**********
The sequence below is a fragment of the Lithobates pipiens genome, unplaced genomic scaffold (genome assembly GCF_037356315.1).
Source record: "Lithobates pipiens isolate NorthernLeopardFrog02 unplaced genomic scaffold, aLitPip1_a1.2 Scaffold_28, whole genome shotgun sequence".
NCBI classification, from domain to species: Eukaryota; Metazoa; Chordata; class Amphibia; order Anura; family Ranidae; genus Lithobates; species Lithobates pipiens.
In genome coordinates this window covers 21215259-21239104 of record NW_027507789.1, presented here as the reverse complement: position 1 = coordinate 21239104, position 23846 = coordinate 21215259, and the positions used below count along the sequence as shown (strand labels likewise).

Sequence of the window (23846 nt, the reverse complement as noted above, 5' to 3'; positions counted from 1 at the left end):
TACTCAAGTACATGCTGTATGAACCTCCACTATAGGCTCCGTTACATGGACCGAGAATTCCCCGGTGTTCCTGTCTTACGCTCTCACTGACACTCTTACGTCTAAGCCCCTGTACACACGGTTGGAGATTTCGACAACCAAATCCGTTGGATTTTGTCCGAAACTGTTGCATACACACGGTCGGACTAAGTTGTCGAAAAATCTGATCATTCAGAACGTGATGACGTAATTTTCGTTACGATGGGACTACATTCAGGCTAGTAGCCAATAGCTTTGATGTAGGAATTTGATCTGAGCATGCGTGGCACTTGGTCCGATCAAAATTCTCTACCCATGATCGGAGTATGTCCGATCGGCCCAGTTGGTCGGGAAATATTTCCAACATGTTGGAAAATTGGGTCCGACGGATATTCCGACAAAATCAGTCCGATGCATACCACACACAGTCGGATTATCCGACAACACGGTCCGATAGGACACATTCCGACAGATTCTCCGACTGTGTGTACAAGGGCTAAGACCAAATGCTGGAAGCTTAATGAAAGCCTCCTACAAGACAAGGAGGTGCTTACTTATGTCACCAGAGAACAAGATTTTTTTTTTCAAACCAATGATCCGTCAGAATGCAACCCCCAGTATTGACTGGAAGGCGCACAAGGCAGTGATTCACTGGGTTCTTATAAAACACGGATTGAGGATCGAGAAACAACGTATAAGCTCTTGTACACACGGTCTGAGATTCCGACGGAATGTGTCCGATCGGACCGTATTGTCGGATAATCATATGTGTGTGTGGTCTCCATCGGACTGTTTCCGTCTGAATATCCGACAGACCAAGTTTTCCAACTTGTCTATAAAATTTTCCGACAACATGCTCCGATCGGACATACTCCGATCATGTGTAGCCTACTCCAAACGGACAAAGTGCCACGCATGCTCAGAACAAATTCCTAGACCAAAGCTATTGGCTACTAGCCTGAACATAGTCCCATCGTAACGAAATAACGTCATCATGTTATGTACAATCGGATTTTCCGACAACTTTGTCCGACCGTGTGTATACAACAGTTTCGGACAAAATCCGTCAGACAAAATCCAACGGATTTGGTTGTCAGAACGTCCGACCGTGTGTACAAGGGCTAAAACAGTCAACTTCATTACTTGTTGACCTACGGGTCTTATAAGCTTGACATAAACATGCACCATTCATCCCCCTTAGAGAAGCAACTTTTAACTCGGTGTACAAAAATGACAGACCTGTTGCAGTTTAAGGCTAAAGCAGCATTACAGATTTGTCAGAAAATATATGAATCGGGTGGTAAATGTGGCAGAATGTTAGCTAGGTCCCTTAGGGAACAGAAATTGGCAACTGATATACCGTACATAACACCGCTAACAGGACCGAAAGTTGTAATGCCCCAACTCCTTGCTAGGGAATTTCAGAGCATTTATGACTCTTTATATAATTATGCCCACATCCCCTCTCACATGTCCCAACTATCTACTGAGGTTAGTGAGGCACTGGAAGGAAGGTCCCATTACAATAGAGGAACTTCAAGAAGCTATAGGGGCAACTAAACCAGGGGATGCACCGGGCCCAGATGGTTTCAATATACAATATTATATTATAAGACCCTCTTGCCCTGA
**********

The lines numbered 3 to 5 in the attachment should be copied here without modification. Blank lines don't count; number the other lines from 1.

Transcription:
NCBI classification, from domain to species: Eukaryota; Metazoa; Chordata; class Amphibia; order Anura; family Ranidae; genus Lithobates; species Lithobates pipiens.
In genome coordinates this window covers 21215259-21239104 of record NW_027507789.1, presented here as the reverse complement: position 1 = coordinate 21239104, position 23846 = coordinate 21215259, and the positions used below count along the sequence as shown (strand labels likewise).

Sequence of the window (23846 nt, the reverse complement as noted above, 5' to 3'; positions counted from 1 at the left end):